Two sectors that have been red-hot over the last few years have been the Technology sector (usually referred to as “Tech”) and the Social Media sector (often just referred to as simply “Social”). Companies like Facebook (FB), Google (GOOG), Twitter (TWTR) and Yelp (YELP) are all part of the Social Media sector and even the most distanced individuals have surely heard the stories over the years about the ridiculous amount of cash people have been making from investing in these “hot companies”. Silicon Valley is on fire at the moment, with venture capital spending reaching all time highs once more pouring money into the latest start-ups hoping that they can eventually turn them into the next Facebook or YouTube.
The word on the street for these companies is Unicorn. You may have even heard the word bouncing around lately as it is one of the many newest trending in the social media world. A Unicorn is any super hot start up company that is raising a ton of investment capital — usually to the tune of one billion or more — in the Valley with the intention of eventually going “public” — all long before the company starts actually making money. The companies just have to show growth in their user base and their “potential” to make money and people will throw millions upon millions of dollars at them. A few of the hottest Unicorns at the moment are Uber, AirBNB, and Pinterest. Yes from the inside it all appears just as blatantly stupid as it does from the outside. But this is just how the markets work. They are completely irrational, as they always have been.
At this very moment analysts and traders on CNBC’s midday show Halftime Report are all discussing the Social Media sector. Primarily because during this latest earnings season social media companies have been getting clobbered. After running up to more than $85 a share Facebook is now trading below $79. Twitter dropped from $55 a share to $38 in one day — you have to imagine having say a million dollars of your clients’ money invested TWTR and having that figure lose almost half of it in less than 24 hours to really understand the ramifications of such a dramatic drop. YELP not to be left behind performed the worst out of all of them so far, dropping from a high of $85 earlier this year to a measly $39 as of today’s trading session — losing 22% of it’s value in just one day and more than 50% from its highs of the year. When you contemplate the insane amount of money invested in these companies by hedge funds, money managers and investment banks — in the case of YELP, a smaller player, we’re talking billions of dollars invested, you begin to fathom just how much money that is to lose in such a short period of time. LinkedIn was the latest social player to kick the bucket: In one day their stock fell from $250 to $203, a 20% loss in less than an hour.
But why? WHY are social media companies taking such a beating? All the talking puppets on CNBC, Bloomberg and FOX Business News continue to talk about these companies with big smiles on their faces as if they are viable investment vehicles — no one ever saying what would be clearly obvious to even the least educated in business and finance: the American consumer is sick and tired of being advertised to, and social media companies make their money, or at least they’re supposed to, from collecting advertising revenue. You see, once upon a time Facebook made mention that it might start charging for it’s services — charging the everyday user to have a Facebook profile and communicate with their friends and family on a regular basis. The backlash could be heard in places as remote as the Himalayas! The week they made this announcement, as ironic as it may seem, the FB newsfeed was filled with posts advertising that the BAN FACEBOOK DAY was soon upon us as everyone and their brother announced that they would not stand to pay a single penny to use Facebook and they would immediately jump ship if such a fee was ever initiated. And that was the end of that idea. Facebook learned a valuable lesson from that stunt — people may love you if you’re free, but that doesn’t mean they have any intention of giving you any of their hard earned money. They don’t love you like THAT.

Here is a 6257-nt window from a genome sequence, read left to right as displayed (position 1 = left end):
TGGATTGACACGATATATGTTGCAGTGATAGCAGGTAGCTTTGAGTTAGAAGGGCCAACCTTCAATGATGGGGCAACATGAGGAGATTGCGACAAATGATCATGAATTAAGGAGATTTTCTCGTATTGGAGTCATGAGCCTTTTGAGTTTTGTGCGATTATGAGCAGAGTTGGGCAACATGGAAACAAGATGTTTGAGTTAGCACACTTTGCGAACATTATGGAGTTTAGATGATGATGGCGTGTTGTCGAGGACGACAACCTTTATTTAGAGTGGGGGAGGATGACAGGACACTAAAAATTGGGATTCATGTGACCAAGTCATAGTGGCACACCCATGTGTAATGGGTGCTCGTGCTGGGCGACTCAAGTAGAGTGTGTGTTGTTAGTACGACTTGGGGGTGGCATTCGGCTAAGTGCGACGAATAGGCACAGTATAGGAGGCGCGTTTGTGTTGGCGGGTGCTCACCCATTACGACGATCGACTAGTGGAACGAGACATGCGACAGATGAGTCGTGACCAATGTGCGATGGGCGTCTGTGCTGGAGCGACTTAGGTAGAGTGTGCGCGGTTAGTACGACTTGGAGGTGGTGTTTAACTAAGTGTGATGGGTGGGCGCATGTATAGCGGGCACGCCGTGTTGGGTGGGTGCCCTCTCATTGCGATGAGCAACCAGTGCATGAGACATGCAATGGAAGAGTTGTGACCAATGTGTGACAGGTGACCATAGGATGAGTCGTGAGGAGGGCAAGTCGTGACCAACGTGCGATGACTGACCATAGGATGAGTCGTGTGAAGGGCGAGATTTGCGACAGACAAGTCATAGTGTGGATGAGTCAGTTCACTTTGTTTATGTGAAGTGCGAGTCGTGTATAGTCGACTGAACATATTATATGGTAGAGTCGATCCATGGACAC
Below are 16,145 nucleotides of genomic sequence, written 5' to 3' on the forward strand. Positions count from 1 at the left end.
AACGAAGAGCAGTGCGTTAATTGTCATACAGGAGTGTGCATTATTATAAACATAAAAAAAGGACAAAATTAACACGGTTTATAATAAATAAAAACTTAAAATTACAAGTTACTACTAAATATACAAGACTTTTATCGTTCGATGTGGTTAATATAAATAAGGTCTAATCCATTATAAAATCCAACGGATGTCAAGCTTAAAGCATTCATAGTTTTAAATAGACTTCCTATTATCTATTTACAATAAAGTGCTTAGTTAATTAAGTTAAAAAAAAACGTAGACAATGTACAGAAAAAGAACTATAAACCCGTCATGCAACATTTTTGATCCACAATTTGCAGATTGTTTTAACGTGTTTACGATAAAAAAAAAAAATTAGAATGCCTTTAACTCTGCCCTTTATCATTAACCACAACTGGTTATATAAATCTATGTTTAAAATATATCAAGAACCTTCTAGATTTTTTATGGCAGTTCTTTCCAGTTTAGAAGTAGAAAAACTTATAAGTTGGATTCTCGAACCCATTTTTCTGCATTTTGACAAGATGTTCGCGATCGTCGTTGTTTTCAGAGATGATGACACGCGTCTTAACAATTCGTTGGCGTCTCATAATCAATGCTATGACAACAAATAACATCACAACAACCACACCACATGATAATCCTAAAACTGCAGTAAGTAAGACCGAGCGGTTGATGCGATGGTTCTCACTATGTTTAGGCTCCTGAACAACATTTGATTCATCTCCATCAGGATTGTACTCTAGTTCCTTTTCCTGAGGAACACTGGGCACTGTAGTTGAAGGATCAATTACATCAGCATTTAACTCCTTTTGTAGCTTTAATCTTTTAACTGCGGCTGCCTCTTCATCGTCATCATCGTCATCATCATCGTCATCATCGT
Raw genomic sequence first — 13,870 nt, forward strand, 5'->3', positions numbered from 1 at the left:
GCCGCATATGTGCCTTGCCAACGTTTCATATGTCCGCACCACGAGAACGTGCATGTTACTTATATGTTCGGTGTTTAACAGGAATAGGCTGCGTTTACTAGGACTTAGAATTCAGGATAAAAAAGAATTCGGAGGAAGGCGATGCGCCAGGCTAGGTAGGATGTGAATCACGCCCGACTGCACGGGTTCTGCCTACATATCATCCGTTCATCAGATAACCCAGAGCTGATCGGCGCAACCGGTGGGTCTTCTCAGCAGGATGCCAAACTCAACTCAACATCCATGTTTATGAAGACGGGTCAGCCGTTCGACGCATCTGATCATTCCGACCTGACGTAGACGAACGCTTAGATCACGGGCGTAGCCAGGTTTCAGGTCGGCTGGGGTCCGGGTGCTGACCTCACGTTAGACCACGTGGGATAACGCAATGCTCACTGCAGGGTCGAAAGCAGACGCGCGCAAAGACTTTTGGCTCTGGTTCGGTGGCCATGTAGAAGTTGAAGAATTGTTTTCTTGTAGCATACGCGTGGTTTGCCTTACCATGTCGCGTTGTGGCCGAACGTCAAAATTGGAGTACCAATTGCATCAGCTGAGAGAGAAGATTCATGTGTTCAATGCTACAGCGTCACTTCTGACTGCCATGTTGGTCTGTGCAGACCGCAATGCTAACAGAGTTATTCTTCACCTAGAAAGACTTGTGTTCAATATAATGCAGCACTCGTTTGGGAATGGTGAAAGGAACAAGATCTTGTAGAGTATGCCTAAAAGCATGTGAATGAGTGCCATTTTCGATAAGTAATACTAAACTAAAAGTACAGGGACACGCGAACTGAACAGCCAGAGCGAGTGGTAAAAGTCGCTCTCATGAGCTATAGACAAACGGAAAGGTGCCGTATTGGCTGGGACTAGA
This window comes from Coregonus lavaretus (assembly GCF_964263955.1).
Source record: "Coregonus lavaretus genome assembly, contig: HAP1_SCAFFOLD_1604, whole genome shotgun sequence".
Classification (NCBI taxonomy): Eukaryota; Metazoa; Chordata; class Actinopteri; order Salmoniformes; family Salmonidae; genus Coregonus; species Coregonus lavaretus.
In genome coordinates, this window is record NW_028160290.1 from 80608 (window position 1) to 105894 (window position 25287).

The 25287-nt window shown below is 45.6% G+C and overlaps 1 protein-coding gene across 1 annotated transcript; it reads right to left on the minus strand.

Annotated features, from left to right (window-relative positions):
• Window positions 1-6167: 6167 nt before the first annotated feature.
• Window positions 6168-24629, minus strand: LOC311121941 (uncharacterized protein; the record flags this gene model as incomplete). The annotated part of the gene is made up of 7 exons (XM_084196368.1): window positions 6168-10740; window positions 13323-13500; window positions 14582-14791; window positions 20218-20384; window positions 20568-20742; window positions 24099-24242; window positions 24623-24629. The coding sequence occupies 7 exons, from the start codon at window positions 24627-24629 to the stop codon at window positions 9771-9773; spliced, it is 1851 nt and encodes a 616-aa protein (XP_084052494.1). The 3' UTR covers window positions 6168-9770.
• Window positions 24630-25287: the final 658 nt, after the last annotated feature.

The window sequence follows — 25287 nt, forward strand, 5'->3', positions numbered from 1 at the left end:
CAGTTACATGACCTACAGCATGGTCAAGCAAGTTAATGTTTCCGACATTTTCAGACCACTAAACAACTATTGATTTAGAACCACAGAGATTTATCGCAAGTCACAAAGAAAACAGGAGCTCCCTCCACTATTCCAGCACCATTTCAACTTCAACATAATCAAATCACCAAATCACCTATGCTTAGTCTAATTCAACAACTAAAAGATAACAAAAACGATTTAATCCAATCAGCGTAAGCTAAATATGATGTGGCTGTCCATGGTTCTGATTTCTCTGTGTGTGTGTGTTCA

It turned out that Facebook was not as essential as it thought it might have been and thus they had to go back to the drawing board to figure out just how they were going to actually generate MONEY. See, Facebook WAS hugely successful in terms of it’s popularity amongst users. At one point it reached one BILLION users globally. That’s a phenomenal figure when you consider it for a moment: it translates to almost 20% of every single person on planet earth having a Facebook account of some kind. But the company didn’t make any money. The average person on the street, struggling to just pay their monthly bills always has a tough time understanding concepts like this: how can a company be as big as Facebook (or Amazon or Yelp or Twitter for that matter…) but not actually make any money?!? It seems illogical. And in reality it is. The truth is that these companies BORROW the money they have from what you commonly hear referred to as “angel investors” or venture capitalists. They then use that money to grow their business with the hope that one day they WILL make money… Some do. Many never make it. Amazon — one of the largest companies in the free world still operates at a loss every year. Yep. It’s true. They bring in billions of dollars a year in revenue. But every year they report not a profit but a LOSS, meaning that they spent more than they made. How is this even possible? Simple. They borrow more money and go further into debt based on the idea that one day they actually will make a profit. It’s a funny business. One that just about any average American would love to be able to take advantage of in their own personal finances to be sure. Problem is, banks and venture capitalists aren’t interested in you or me and our ability to pay our bills or even have enough money to eat for that matter. Instead they are interested in future profit potential. That’s life in a nutshell. As unfair as it is, that’s just how it is. You’d have a better chance at borrowing money from a bank — millions even — if you presented them with some dumb idea that showed that you could have half a million “users” by year end 2016 than you would just asking them for money to put food on the table or pay your mortgage. It’s capitalism.